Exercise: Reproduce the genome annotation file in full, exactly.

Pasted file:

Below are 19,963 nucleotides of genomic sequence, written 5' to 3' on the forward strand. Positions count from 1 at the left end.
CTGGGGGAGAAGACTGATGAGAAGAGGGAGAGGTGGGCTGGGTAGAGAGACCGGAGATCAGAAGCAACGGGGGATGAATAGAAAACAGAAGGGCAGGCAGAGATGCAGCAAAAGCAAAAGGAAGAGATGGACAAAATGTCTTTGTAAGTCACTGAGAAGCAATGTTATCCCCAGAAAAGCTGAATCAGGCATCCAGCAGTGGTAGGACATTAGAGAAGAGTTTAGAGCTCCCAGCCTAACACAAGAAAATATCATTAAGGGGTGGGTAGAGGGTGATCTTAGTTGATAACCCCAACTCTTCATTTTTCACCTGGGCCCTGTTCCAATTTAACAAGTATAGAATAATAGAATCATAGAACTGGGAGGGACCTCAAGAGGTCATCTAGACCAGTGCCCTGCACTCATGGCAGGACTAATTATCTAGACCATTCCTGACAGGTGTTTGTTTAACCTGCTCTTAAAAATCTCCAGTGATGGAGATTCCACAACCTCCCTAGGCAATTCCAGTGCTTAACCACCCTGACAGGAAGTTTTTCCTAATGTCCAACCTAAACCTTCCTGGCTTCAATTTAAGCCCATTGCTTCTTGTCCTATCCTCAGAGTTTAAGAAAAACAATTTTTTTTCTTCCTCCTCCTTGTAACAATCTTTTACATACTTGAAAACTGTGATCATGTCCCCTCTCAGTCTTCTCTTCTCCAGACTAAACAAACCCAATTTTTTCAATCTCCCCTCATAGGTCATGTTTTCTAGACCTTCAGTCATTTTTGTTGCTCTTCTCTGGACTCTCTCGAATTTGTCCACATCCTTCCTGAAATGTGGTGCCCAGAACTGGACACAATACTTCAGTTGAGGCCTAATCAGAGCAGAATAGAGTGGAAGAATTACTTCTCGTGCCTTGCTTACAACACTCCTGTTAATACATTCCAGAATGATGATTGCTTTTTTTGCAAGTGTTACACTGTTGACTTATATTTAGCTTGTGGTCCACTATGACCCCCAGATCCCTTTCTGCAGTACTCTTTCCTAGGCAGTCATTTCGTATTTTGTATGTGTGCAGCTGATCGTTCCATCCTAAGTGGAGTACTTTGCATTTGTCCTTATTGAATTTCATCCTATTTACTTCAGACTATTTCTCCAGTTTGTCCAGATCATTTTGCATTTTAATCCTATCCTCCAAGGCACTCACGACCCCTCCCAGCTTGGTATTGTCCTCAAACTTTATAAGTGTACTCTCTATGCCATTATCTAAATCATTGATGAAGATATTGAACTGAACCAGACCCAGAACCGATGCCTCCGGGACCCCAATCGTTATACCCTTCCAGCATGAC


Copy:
Below are 19,963 nucleotides of genomic sequence, written 5' to 3' on the forward strand. Positions count from 1 at the left end.
CTGGGGGAGAAGACTGATGAGAAGAGGGAGAGGTGGGCTGGGTAGAGAGACCGGAGATCAGAAGCAACGGGGGATGAATAGAAAACAGAAGGGCAGGCAGAGATGCAGCAAAAGCAAAAGGAAGAGATGGACAAAATGTCTTTGTAAGTCACTGAGAAGCAATGTTATCCCCAGAAAAGCTGAATCAGGCATCCAGCAGTGGTAGGACATTAGAGAAGAGTTTAGAGCTCCCAGCCTAACACAAGAAAATATCATTAAGGGGTGGGTAGAGGGTGATCTTAGTTGATAACCCCAACTCTTCATTTTTCACCTGGGCCCTGTTCCAATTTAACAAGTATAGAATAATAGAATCATAGAACTGGGAGGGACCTCAAGAGGTCATCTAGACCAGTGCCCTGCACTCATGGCAGGACTAATTATCTAGACCATTCCTGACAGGTGTTTGTTTAACCTGCTCTTAAAAATCTCCAGTGATGGAGATTCCACAACCTCCCTAGGCAATTCCAGTGCTTAACCACCCTGACAGGAAGTTTTTCCTAATGTCCAACCTAAACCTTCCTGGCTTCAATTTAAGCCCATTGCTTCTTGTCCTATCCTCAGAGTTTAAGAAAAACAATTTTTTTTCTTCCTCCTCCTTGTAACAATCTTTTACATACTTGAAAACTGTGATCATGTCCCCTCTCAGTCTTCTCTTCTCCAGACTAAACAAACCCAATTTTTTCAATCTCCCCTCATAGGTCATGTTTTCTAGACCTTCAGTCATTTTTGTTGCTCTTCTCTGGACTCTCTCGAATTTGTCCACATCCTTCCTGAAATGTGGTGCCCAGAACTGGACACAATACTTCAGTTGAGGCCTAATCAGAGCAGAATAGAGTGGAAGAATTACTTCTCGTGCCTTGCTTACAACACTCCTGTTAATACATTCCAGAATGATGATTGCTTTTTTTGCAAGTGTTACACTGTTGACTTATATTTAGCTTGTGGTCCACTATGACCCCCAGATCCCTTTCTGCAGTACTCTTTCCTAGGCAGTCATTTCGTATTTTGTATGTGTGCAGCTGATCGTTCCATCCTAAGTGGAGTACTTTGCATTTGTCCTTATTGAATTTCATCCTATTTACTTCAGACTATTTCTCCAGTTTGTCCAGATCATTTTGCATTTTAATCCTATCCTCCAAGGCACTCACGACCCCTCCCAGCTTGGTATTGTCCTCAAACTTTATAAGTGTACTCTCTATGCCATTATCTAAATCATTGATGAAGATATTGAACTGAACCAGACCCAGAACCGATGCCTCCGGGACCCCAATCGTTATACCCTTCCAGCATGAC